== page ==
Baghdad Zoo: Why “Gated Communities” Will Face Opposition in the Iraqi Capital
By Reidar Visser (http://historiae.org)
23 April 2007
More than four years after the start of the Iraq War, the US military’s latest attempt to improve security in Baghdad by way of constructing concrete walls around sectarian enclaves in the Iraqi capital raises serious questions about Washington’s priorities in its Iraq policy.
Perhaps the most important aspect of the latest building boom on the part of the American military is that by no means does this represent an isolated incident. True, the Bush administration deserves some credit for at least nominally holding on to the vision of a unified Iraq in a context where facile partition plans are mushrooming in other circles in the United States. But at the micro level, violations of these lofty ideals of unity are now becoming so frequent that they threaten to render the official policy quite meaningless.
Already during the early days of the war, Washington did not shy away from sometimes using sectarian communities as building blocks. In late March 2003, for instance, General Richard Myers evoked the fact that “half of Baghdad’s population is Shiite” as a key factor that supposedly would facilitate the US occupation of the Iraqi capital. Then came the Bremer administration with its strong conviction that Iraq could be kept stable as long as an ideal formula for sectarian distribution of power could be arrived at. This was followed in 2005 and 2006 by serious attempts on the part of US officials to convince Sunnis to “think in terms of federalism” – all based on the erroneous assumption that this kind of territorial approach enjoyed widespread support in Shiite circles.
Ordinary Iraqis – Sunnis and Shiites alike – have already reacted angrily to the idea of “gated communities”. It is now high time that the wider world understands how these reactions are linked to a more basic ideal of sectarian coexistence and that solutions devised for the Balkans will often tend to be highly irrelevant in Iraq. Iraqis of different sects may be in violent conflict with each other, but they nevertheless detest the territorial expression of sectarian identities, which they traditionally see as belonging to the private domain. Above all, the enshrinement (takris) of sectarian differences in government structures is a long-standing taboo in Iraqi political discourse. In this way, the “gated communities” idea shares a major flaw with the Gelb–Biden plan of dividing Iraq according to sectarian criteria: it is a “solution” which the Iraqis themselves are not seeking. To many Iraqis, “gated communities” will first and foremost mean ugly, permanent scars – even if the idea may well have been conceived with noble intentions of “securing Baghdad neighbourhoods” in a climate of horrific sectarian violence.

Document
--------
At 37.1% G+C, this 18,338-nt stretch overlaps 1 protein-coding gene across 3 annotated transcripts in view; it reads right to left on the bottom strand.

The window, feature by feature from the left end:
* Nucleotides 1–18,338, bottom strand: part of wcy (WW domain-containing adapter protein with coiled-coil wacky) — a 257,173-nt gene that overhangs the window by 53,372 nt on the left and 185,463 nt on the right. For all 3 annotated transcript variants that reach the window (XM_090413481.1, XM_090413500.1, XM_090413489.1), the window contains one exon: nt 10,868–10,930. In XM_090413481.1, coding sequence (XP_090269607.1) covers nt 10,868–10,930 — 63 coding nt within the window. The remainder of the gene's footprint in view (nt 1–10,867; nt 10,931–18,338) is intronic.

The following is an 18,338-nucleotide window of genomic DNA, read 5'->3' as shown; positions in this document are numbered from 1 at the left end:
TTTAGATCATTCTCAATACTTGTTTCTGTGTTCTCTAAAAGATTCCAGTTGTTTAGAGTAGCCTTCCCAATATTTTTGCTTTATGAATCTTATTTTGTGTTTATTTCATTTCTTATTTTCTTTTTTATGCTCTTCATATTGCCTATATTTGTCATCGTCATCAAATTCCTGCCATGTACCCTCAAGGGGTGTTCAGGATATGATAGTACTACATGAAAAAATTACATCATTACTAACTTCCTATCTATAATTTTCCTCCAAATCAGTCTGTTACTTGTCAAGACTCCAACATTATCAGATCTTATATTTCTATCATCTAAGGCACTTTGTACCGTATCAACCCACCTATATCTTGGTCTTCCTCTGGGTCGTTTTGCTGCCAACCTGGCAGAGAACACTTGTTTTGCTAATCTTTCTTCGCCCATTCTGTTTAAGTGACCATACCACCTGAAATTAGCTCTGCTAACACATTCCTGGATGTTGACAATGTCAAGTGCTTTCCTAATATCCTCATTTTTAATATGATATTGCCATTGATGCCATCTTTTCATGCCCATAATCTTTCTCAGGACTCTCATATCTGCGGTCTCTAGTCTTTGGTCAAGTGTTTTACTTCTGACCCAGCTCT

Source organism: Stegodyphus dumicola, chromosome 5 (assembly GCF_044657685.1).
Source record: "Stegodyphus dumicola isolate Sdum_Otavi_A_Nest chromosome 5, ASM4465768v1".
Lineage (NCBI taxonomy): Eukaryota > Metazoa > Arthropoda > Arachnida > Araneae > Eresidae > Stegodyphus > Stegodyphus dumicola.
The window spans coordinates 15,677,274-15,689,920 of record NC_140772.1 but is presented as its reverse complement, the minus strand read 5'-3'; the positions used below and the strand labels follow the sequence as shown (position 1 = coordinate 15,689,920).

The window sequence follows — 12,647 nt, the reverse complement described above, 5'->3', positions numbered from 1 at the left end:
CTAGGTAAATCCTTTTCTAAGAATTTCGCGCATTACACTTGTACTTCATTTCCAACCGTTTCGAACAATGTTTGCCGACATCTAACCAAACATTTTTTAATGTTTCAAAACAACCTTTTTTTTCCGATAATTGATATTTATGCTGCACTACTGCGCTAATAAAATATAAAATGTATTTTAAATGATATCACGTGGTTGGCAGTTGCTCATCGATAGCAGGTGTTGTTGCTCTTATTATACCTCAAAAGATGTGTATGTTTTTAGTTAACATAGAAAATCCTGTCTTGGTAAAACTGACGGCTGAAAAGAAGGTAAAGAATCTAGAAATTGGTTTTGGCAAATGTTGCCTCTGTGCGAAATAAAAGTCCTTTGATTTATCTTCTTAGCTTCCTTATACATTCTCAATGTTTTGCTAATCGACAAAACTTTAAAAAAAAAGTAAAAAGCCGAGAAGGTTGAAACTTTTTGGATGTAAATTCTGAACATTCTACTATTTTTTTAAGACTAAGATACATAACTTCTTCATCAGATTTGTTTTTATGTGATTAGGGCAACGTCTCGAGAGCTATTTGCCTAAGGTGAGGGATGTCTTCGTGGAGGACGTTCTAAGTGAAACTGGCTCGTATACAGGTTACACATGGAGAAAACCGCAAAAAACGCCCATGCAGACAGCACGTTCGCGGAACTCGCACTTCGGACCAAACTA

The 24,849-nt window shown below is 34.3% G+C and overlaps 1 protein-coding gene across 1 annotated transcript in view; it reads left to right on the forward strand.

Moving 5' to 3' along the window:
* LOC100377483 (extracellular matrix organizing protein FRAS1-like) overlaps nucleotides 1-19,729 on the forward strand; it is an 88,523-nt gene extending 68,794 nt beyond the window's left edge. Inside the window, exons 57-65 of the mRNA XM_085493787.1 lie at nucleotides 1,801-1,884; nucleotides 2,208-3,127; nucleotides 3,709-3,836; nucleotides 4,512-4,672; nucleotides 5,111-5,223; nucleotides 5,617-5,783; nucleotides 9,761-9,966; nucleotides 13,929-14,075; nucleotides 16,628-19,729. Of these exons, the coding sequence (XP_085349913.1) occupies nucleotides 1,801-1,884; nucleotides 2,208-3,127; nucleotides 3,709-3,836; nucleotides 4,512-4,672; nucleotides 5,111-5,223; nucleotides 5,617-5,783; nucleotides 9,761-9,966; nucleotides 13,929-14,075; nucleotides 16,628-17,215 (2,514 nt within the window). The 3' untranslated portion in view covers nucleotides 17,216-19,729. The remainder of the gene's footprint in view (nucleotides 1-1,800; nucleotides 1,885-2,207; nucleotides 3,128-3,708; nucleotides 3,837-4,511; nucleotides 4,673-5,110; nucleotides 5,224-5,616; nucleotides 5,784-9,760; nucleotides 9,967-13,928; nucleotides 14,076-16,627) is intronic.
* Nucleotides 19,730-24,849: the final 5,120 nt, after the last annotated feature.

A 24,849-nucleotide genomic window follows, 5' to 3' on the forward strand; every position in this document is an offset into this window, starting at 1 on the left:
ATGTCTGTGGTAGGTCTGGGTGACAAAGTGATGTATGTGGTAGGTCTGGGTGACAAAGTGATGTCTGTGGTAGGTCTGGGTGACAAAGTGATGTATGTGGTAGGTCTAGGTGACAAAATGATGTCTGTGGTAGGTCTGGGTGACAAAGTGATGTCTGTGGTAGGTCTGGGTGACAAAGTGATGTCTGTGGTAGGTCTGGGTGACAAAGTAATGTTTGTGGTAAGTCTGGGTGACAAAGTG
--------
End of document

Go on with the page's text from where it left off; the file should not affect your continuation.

When will Westerners realise that most Iraqis – with the exception of many Kurds and a few noisy parliamentarians from other communities – view sectarianism as a perversion and not as a legitimate basis for organising the country politically and administratively? When will US policy-makers understand that the best hope of national reconciliation in Iraq lies not in the search for a magical balance of power between sects (or even partition) but rather in the programmatic dilution of sectarianism? And not least, when will the US military recognise that the forced transformation of Baghdad’s population into sectarian citizens, caged inside tiny, sterile enclaves, could easily turn into an unparalleled propaganda triumph for al-Qaida’s campaign to destroy Iraq’s social fabric?
It is highly disturbing that physical separation schemes of this kind should appear to be a priority of the Bush administration in early 2007, at the expense of the political track towards national reconciliation (which is steadily fading into the background and does not appear to be benefiting from any “surge” windfall). Instead of running against the winds of Iraqi nationalism, Washington should seek to align itself with popular ideas of national unity. A renewed focus on constitutional revision may perhaps seem inopportune to US decision-makers right now, but the angry popular reactions to the “gated communities” idea demonstrate the extent of surviving nationalist sentiment among the Iraqi masses – sentiment that could be built on to crack the most divisive pet projects of Iraqi parliamentarians, and to create the basis of national reconciliation along truly centrist lines.
See also Other People’s Maps
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